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Things to do in  Newport

Welcome to Newport

Nestled on Aquidneck Island off Rhode Island’s southern shore, Newport maintains its roots as a holiday escape for railroad barons and other well-heeled East Coasters. Opulent mansions such as The Breakers are preserved to give visitors a taste of the Gilded Age lifestyle, while a plethora of food and wine options means anyone can dine like a Vanderbilt here. Another top thing to do in Newport is enjoy the Atlantic Coast itself, with its miles of sandy beaches and picturesque harbor where luxury yachts and fishing boats dock side-by-side against a backdrop of colonial homes.

Top 10 attractions in Newport

The Breakers

The Breakers

The Breakers, the crown jewel of the Newport mansions and the summer estate of Cornelius Vanderbilt II, is an architectural and social archetype of the Gilded Age. The 70-room, four-story structure was built in 1895 and designed by architect Richard Morris Hunt, who modeled it after 16th-century Italian Renaissance palaces.More
Ocean Drive

Ocean Drive

The breathtaking Rhode Island shoreline unfolds along Ocean Drive, a 10-mile (16-kilometer) scenic road along Newport’s southern coast. Points of interest include the New York Yacht Club, Fort Adams State Park, Hammersmith Farm (where President Kennedy had his wedding reception in 1953), Brenton Point State Park, and Gooseberry Beach.More
Marble House

Marble House

The 50-room Marble House, one of the first Beaux-Arts structures in the US, was built between 1888 and 1892 as the Gilded Age summer cottage for William and Alva Vanderbilt. Inspired by the Petit Trianon in Versailles, the $11 million mansion made mostly of marble became a National Historic Landmark in 2006.More
Newport Cliff Walk

Newport Cliff Walk

Rhode Island’s Newport Cliff Walk traces the perimeter of the southern edge of Newport town, high above the crashing surf of the Atlantic Ocean. The 3.5-mile (5.6-kilometer) public walkway fronts many of Newport’s famous Gilded Age mansions, such as Astor’s Beechwood, Rosecliff, Marble House, the Breakers, Ochre Coure, and Rough Point.More
Fort Adams State Park

Fort Adams State Park

Set against the picturesque backdrop of Newport Harbor and Narragansett Bay, Fort Adams State Park is a popular recreation area for swimming, sailing, fishing, and field games. The park also has a historic character thanks to sprawling Fort Adams, and is the home of major music festivals each summer.More
International Tennis Hall of Fame

International Tennis Hall of Fame

The birthplace of American tournament tennis, the International Tennis Hall of Fame showcases a collection of more than 20,000 artifacts, including vintage photos, trophies, tennis equipment, tennis clothing, and video highlights of famous matches. The facility has 13 grass tennis courts and one clay court, all open to the public for play.More


Set among the many mansions on Newport’s Bellevue Avenue, Rosecliff was often the setting of lavish parties, including an evening featuring famous magician Harry Houdini. But the property wasn’t always quite so grand. The story begins in the late 1880s when Nevada silver heiress Theresa Fair Oelrichs spent a summer in Newport and met her husband Hermann Oelrichs at Rosecliff. A year after they were married, the couple bought the mansion and additional property along Bellevue Avenue.In 1899, the couple hired an architect and commissioned a home modeled after the Grand Trianon, the garden retreat of French kings at Versailles. It took three years to complete at a cost of $2.5 million. Rosecliff’s last private owners, Mr. and Mrs. J. Edgar Monroe of New Orleans, later donated the furnished home to The Preservation Society of Newport County in 1971.If you find the estate looks amazingly familiar on your first visit, don’t be alarmed. Scenes from many movies, including The Great Gatsby, True Lies, Amistad and 27 Dresses, were shot here.More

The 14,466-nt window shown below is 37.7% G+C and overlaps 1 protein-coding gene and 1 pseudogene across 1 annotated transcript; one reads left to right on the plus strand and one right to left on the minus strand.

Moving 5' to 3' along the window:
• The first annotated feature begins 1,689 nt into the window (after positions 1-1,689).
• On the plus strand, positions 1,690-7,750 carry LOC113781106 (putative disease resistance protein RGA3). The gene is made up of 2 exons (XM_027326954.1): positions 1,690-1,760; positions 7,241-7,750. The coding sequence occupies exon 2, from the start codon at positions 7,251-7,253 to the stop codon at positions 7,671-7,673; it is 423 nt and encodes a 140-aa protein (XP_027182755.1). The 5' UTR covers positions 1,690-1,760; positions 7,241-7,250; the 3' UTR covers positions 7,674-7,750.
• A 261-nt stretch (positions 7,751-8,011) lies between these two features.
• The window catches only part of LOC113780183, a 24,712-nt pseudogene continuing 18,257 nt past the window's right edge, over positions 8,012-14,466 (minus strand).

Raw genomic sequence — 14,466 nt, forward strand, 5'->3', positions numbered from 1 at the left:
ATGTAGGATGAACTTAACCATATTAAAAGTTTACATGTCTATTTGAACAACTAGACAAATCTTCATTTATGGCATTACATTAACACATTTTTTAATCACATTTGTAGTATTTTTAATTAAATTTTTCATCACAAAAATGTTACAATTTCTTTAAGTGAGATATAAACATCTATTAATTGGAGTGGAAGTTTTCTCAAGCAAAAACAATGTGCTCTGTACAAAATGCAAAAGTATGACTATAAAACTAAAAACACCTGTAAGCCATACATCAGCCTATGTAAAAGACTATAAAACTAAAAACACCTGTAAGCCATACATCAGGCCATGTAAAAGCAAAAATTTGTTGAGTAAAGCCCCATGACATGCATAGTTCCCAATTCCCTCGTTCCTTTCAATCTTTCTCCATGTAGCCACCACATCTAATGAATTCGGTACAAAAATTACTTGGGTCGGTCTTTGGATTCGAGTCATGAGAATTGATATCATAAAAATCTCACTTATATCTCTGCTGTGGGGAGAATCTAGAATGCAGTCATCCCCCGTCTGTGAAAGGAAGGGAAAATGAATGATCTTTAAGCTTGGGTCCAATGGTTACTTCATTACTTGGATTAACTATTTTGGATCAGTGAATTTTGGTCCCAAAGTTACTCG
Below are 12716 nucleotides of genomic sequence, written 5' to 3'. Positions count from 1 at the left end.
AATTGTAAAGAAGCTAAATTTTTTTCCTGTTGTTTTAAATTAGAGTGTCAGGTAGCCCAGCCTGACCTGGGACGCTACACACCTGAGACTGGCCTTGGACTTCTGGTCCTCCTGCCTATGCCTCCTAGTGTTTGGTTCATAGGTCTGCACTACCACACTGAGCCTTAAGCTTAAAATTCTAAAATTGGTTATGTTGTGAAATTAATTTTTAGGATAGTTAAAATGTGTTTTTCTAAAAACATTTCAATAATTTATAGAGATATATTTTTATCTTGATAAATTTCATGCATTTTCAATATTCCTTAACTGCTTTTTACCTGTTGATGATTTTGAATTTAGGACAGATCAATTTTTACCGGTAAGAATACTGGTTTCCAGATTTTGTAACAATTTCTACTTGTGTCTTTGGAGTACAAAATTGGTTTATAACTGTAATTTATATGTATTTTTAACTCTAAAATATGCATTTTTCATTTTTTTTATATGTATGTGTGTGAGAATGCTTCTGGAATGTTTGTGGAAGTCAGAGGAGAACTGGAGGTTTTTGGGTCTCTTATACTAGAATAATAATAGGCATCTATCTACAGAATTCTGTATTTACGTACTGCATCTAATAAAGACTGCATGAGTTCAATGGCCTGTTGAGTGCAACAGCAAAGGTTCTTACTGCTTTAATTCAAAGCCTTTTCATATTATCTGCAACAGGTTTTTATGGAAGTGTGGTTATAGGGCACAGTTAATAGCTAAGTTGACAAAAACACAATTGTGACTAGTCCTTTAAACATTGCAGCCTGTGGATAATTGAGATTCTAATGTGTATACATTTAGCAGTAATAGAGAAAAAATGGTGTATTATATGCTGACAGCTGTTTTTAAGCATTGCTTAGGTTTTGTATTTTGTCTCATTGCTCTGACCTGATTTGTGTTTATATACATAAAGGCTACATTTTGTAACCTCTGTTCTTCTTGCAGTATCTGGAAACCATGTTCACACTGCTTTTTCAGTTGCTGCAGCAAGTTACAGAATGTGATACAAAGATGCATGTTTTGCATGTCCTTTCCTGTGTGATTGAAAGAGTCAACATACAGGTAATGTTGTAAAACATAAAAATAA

Bellevue Avenue

Bellevue Avenue

Leafy Bellevue Avenue and its surrounding streets are home to some of the most exclusive properties in New England. The affluent area is mostly residential, and encompasses many of the Gilded Age summer “cottages” built by such iconic names as Vanderbilt and Astor. These include the Isaac Bell House, The Elms, Marble House, and Kingscote.More
Touro Synagogue National Historic Site

Touro Synagogue National Historic Site

In 1658, more than a dozen Jewish families, mostly refugees from Spain and Portugal, founded a Sephardic community. A century later, British-Colonial architect and local resident Peter Harrison designed a two-story Palladian house of worship for this community, the Touro Synagogue. It continues to serve Newport’s Jewish community today.More
The Elms

The Elms

Built as a summer residence, The Elms is one of almost a dozen properties cared for by Rhode Island's Preservation Society of Newport County. It was designed and constructed in 1901. Modeled after the mid-18th century French chateau d'Asnieres (c.1750) outside Paris, it cost the Berwind family approximately $1.4 million to build. (Calling both Philadelphia and New York home, Edward Berwind made his fortune in the coal industry.) After the house was finished, elaborate gardens were planted in the early 1900s.The house remained in the Berwind family until 1961. The Preservation Society of Newport County purchased The Elms in 1962 and opened it to the public. In 1996, it was designated a National Historic Landmark.More

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